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Discussion in 'Education news' started by TES_Rosaline, Apr 27, 2016.
Would you be tempted to become a teacher again?
No, it's a waste of a good Degree.
As someone who has moved from teaching into the rail industry (not train driving) I know how much money can be earned for A LOT less work.
In one word Rosaline: Yes. I wanted to be a teacher after my first day at school and although I've worked in many different areas, to gain the experience I needed to teach my subjects in Further Education, I always felt I was in the right place when I was teaching. Now, writing poetry for children as I do, I travel via skype to classrooms worldwide to meet the children who tell me they love my poems - and for many of them, English is a second language - and when I arrive in their classrooms and am with them, I am in heaven. For me teaching was my vocation. Teaching in Further Education, though, I didn't have the disciplinary problems that many teachers get today. My students came to me because they wanted to pass their exams and get work at the end of their course. Far from having to encourage them to work, they worked and worked and worked and would often bring in extra work that they'd done at home. This attitude to learning makes teaching much easier of course. I was, therefore, lucky.
I don't imagine they would want me back , as I was always only ever there for the kids, and everything else was of secondary importance at best.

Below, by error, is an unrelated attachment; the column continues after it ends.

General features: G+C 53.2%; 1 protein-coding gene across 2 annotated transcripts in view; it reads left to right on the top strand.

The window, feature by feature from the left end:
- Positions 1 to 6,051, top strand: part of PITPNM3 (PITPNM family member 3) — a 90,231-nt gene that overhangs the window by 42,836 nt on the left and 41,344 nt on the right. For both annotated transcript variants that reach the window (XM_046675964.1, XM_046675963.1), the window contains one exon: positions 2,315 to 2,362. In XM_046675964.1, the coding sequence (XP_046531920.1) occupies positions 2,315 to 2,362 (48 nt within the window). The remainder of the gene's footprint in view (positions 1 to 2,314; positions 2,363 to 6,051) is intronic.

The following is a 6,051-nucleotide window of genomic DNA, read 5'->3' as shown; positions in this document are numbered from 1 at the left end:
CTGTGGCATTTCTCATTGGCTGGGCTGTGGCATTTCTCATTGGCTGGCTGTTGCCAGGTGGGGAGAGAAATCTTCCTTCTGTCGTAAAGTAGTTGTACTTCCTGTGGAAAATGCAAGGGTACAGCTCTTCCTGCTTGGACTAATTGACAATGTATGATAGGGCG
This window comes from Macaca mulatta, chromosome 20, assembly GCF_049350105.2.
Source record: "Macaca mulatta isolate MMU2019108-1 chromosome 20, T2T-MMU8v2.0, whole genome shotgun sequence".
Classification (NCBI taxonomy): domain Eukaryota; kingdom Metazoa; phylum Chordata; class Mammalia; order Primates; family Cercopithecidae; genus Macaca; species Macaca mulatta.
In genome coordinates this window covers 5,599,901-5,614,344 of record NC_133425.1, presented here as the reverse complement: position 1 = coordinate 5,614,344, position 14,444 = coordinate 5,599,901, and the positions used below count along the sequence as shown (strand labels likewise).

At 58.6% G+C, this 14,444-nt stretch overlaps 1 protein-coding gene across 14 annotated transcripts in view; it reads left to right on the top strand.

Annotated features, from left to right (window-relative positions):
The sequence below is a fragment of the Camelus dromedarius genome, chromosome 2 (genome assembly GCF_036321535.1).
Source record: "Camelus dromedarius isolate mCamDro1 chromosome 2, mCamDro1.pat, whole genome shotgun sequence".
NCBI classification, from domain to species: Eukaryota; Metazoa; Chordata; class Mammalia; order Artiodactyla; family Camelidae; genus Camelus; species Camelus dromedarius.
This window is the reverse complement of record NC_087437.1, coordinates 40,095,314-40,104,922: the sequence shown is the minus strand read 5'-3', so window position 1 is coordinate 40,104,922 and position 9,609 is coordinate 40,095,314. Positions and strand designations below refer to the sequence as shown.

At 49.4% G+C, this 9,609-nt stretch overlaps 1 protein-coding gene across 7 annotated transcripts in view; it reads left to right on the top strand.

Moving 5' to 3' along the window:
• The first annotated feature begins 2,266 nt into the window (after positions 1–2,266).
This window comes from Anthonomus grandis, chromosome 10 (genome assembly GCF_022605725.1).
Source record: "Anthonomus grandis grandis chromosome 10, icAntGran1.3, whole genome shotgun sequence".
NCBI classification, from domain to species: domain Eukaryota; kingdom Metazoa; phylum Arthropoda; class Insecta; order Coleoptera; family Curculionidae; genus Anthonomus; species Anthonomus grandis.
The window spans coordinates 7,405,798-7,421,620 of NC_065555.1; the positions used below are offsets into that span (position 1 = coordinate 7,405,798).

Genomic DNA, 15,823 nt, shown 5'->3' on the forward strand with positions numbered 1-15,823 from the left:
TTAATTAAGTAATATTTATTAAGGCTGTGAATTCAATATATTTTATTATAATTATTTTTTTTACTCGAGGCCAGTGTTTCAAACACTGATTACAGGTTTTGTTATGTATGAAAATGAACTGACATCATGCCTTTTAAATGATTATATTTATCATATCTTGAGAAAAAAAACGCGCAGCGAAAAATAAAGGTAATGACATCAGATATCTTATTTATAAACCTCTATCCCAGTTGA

Besides, I no longer have the spare time, as I am teaching myself to tap dance on quicksand. Difficult, and frustrating at times, but easier than what I was being asked to do in the classroom.
If I was young and looking for a career, I could well want to be a teacher in the same way as I always did - but after coming on TES and reading what I've been reading, I think I'd give it a miss, ha ha
I think that too much damage was done by the new Head at the school I worked at who went out of his way to push out more expensive teachers. My self confidence is shattered and I don't think that I would ever return to full time teaching now. I do still teach but in a freelance capacity for a local authority and also do private tuition.
I didn't become a teacher under illusions of high pay or an easy life. I'm still a teacher now and all the whinging in the world won't stop me from working in a learning environment but, for me, state schools are no longer viable learning environments. My career has evolved from state to international to independent and I expect it to evolve further in years to come. I wouldn't go back to state, but I wouldn't not be helping learners.
A lot of teachers seem to lack flexibility and resilience in the face of change and difficulty. Melting down and bailing out is not the sole option for people who really want to be involved in learning.
I wear the same T-shirt, L.
No, if I had known what I know now at age 16 I would probably have chosen a different university degree and definitely not gone into teaching. I will be discouraging my own children from teaching.
Have you got your Maths GCSE? If so...kerching, kerching kerching ding ding! I only do English, guided reading, VR and interview prep. I hate Mayhs and have no desire whatever to coach it, and my niche is helping lovely EAL kids who are strong on Maths. But every day, other parents ask me if I know Maths tutors. They are desperate. Their kids need to do well in both to get on in life. As so many NQTS lack subject expertise or the desire to stay, Maths coaching earns big bucks for the right person in a high demand location, basically any town or city near good grammars.
Maths, even. See, can’t even spell the word without my hand shaking!
Nope. I wouldn't have gone down that route if I had my time again. I'd have gone into anything but teaching. I always wanted to be a teacher, but even so I wouldn't have done a PGCE if I'd known then what I know now.